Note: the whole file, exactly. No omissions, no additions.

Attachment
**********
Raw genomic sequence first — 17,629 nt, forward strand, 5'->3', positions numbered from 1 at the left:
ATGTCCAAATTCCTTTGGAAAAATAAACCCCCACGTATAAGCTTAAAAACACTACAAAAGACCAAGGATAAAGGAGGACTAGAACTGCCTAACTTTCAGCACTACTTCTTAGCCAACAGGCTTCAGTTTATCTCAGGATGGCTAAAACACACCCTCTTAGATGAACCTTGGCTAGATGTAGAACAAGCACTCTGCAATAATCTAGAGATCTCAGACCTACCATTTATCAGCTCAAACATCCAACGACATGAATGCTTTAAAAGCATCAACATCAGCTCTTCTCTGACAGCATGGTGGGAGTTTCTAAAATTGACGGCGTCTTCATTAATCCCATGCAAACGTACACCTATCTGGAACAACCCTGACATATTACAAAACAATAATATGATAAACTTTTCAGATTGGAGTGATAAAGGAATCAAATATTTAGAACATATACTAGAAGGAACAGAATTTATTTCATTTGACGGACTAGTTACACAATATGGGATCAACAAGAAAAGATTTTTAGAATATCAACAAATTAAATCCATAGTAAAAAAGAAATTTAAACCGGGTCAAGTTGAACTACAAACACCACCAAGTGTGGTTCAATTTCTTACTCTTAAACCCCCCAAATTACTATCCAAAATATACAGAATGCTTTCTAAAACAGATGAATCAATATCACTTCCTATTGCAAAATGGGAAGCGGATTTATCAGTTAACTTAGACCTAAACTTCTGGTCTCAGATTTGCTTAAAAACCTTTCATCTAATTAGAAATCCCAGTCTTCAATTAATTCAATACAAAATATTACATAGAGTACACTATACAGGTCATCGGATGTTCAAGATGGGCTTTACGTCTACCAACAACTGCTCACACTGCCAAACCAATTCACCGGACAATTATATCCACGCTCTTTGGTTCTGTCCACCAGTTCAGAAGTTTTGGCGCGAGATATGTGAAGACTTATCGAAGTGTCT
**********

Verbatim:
Raw genomic sequence first — 17,629 nt, forward strand, 5'->3', positions numbered from 1 at the left:
ATGTCCAAATTCCTTTGGAAAAATAAACCCCCACGTATAAGCTTAAAAACACTACAAAAGACCAAGGATAAAGGAGGACTAGAACTGCCTAACTTTCAGCACTACTTCTTAGCCAACAGGCTTCAGTTTATCTCAGGATGGCTAAAACACACCCTCTTAGATGAACCTTGGCTAGATGTAGAACAAGCACTCTGCAATAATCTAGAGATCTCAGACCTACCATTTATCAGCTCAAACATCCAACGACATGAATGCTTTAAAAGCATCAACATCAGCTCTTCTCTGACAGCATGGTGGGAGTTTCTAAAATTGACGGCGTCTTCATTAATCCCATGCAAACGTACACCTATCTGGAACAACCCTGACATATTACAAAACAATAATATGATAAACTTTTCAGATTGGAGTGATAAAGGAATCAAATATTTAGAACATATACTAGAAGGAACAGAATTTATTTCATTTGACGGACTAGTTACACAATATGGGATCAACAAGAAAAGATTTTTAGAATATCAACAAATTAAATCCATAGTAAAAAAGAAATTTAAACCGGGTCAAGTTGAACTACAAACACCACCAAGTGTGGTTCAATTTCTTACTCTTAAACCCCCCAAATTACTATCCAAAATATACAGAATGCTTTCTAAAACAGATGAATCAATATCACTTCCTATTGCAAAATGGGAAGCGGATTTATCAGTTAACTTAGACCTAAACTTCTGGTCTCAGATTTGCTTAAAAACCTTTCATCTAATTAGAAATCCCAGTCTTCAATTAATTCAATACAAAATATTACATAGAGTACACTATACAGGTCATCGGATGTTCAAGATGGGCTTTACGTCTACCAACAACTGCTCACACTGCCAAACCAATTCACCGGACAATTATATCCACGCTCTTTGGTTCTGTCCACCAGTTCAGAAGTTTTGGCGCGAGATATGTGAAGACTTATCGAAGTGTCT